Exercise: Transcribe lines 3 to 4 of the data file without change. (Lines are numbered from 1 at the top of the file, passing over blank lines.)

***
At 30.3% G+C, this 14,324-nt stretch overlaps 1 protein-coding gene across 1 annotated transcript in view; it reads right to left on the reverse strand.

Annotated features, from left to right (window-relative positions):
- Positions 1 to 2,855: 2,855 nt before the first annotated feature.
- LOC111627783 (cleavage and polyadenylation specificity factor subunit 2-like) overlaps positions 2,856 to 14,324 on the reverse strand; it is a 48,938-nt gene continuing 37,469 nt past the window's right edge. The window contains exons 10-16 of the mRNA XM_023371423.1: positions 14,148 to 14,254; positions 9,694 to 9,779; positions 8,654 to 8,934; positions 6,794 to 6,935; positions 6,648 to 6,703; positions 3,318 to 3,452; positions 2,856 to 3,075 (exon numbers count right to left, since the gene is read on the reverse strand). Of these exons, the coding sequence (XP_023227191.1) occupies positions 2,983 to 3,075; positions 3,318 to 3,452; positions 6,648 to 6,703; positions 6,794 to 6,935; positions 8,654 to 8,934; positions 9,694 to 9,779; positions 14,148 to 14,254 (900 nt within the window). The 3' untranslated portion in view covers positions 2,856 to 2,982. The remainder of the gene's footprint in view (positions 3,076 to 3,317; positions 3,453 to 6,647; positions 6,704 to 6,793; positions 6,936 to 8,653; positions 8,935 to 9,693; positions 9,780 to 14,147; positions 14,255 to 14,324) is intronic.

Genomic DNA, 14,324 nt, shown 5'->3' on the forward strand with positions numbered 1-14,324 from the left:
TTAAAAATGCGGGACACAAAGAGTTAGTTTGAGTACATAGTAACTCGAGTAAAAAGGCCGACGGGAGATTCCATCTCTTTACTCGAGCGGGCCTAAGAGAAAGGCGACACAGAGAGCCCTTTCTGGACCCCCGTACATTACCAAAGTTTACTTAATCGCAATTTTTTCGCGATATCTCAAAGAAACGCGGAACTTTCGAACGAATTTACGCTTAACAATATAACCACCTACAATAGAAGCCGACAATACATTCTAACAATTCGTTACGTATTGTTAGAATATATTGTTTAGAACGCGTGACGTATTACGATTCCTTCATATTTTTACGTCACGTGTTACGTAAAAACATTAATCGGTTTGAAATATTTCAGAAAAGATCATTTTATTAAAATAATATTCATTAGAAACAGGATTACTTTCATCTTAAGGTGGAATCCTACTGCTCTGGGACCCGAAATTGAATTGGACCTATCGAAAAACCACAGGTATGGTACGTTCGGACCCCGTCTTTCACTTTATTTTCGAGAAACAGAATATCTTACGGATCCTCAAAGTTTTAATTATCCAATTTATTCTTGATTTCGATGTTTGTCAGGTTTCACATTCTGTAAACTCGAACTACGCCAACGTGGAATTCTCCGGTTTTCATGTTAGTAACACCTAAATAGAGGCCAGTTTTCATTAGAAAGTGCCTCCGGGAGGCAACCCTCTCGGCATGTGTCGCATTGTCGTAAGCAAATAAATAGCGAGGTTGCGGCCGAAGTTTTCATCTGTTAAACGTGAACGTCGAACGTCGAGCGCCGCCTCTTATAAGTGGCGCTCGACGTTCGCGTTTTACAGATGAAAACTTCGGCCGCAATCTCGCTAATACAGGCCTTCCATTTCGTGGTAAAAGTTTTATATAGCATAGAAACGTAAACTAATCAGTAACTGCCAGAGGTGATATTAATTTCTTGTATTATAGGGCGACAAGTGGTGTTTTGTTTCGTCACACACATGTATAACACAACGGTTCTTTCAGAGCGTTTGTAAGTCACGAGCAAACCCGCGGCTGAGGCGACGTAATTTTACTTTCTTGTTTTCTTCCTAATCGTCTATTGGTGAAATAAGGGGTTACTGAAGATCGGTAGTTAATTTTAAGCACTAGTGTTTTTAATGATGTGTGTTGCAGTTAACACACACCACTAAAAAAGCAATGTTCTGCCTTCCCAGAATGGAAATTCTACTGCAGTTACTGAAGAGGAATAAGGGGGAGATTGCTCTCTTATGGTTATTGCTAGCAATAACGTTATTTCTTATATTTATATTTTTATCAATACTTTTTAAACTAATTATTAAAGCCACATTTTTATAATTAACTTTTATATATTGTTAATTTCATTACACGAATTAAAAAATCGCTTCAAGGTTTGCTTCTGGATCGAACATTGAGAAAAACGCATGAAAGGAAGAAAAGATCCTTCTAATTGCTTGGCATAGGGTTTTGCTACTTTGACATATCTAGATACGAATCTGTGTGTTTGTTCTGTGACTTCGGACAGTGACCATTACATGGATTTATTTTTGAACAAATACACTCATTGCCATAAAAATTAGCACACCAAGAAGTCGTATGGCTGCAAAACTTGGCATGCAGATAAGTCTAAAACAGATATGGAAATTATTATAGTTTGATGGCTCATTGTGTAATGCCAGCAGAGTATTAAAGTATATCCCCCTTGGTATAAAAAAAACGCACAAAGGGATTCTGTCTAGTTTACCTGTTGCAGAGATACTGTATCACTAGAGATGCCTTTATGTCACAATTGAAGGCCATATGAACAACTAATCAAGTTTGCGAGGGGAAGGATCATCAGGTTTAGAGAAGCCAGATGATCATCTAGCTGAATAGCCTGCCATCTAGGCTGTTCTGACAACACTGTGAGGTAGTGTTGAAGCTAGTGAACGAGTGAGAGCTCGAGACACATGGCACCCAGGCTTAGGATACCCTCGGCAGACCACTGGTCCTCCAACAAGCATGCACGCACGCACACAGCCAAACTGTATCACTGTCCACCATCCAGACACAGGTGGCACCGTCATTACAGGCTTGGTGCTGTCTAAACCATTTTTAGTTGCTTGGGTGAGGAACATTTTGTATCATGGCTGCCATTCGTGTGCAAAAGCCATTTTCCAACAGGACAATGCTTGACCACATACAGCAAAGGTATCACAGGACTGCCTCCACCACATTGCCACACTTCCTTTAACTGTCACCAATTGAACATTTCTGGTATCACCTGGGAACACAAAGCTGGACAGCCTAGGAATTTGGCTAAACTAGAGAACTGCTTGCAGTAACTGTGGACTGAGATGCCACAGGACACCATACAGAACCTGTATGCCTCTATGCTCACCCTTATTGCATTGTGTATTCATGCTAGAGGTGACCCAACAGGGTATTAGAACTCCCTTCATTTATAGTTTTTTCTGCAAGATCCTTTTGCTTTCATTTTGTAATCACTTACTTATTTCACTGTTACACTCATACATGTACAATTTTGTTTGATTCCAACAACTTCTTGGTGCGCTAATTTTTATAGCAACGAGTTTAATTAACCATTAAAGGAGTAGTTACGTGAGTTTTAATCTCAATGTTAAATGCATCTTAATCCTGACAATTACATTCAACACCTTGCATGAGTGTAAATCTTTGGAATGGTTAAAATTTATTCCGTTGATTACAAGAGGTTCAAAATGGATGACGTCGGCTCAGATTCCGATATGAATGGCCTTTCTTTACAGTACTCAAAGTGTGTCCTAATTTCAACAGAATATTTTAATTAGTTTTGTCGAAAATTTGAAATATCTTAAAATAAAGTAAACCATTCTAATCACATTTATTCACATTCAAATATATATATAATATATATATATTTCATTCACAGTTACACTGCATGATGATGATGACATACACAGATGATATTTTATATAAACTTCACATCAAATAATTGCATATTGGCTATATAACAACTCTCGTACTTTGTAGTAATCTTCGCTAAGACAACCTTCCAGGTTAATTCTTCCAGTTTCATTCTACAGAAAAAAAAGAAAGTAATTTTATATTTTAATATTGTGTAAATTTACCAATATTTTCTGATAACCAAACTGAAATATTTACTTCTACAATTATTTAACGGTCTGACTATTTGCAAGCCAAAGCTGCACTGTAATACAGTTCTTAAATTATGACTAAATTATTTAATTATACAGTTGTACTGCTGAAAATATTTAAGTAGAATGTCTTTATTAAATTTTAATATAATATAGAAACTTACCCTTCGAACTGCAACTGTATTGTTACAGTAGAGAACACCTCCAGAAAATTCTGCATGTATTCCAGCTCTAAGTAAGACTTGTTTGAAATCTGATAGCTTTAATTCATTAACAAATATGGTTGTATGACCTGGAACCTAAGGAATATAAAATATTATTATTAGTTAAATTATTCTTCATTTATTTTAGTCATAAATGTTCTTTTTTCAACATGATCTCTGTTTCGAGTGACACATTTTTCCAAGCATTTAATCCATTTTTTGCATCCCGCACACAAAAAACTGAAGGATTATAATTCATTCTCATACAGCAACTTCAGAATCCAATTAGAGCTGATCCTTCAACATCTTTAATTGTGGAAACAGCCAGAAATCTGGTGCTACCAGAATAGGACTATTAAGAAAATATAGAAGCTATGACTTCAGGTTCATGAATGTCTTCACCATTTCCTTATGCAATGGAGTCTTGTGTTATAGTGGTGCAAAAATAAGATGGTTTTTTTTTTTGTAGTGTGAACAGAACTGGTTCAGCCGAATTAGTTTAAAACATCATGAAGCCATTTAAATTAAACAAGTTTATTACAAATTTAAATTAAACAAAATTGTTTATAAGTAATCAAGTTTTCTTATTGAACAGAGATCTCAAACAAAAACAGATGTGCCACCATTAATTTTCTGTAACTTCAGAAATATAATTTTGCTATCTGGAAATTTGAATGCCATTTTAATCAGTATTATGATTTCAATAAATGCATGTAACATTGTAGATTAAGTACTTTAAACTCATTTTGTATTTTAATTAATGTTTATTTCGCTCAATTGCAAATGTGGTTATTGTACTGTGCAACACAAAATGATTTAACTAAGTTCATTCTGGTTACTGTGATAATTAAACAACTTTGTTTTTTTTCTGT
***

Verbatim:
- Positions 1 to 2,855: 2,855 nt before the first annotated feature.
- LOC111627783 (cleavage and polyadenylation specificity factor subunit 2-like) overlaps positions 2,856 to 14,324 on the reverse strand; it is a 48,938-nt gene continuing 37,469 nt past the window's right edge. The window contains exons 10-16 of the mRNA XM_023371423.1: positions 14,148 to 14,254; positions 9,694 to 9,779; positions 8,654 to 8,934; positions 6,794 to 6,935; positions 6,648 to 6,703; positions 3,318 to 3,452; positions 2,856 to 3,075 (exon numbers count right to left, since the gene is read on the reverse strand). Of these exons, the coding sequence (XP_023227191.1) occupies positions 2,983 to 3,075; positions 3,318 to 3,452; positions 6,648 to 6,703; positions 6,794 to 6,935; positions 8,654 to 8,934; positions 9,694 to 9,779; positions 14,148 to 14,254 (900 nt within the window). The 3' untranslated portion in view covers positions 2,856 to 2,982. The remainder of the gene's footprint in view (positions 3,076 to 3,317; positions 3,453 to 6,647; positions 6,704 to 6,793; positions 6,936 to 8,653; positions 8,935 to 9,693; positions 9,780 to 14,147; positions 14,255 to 14,324) is intronic.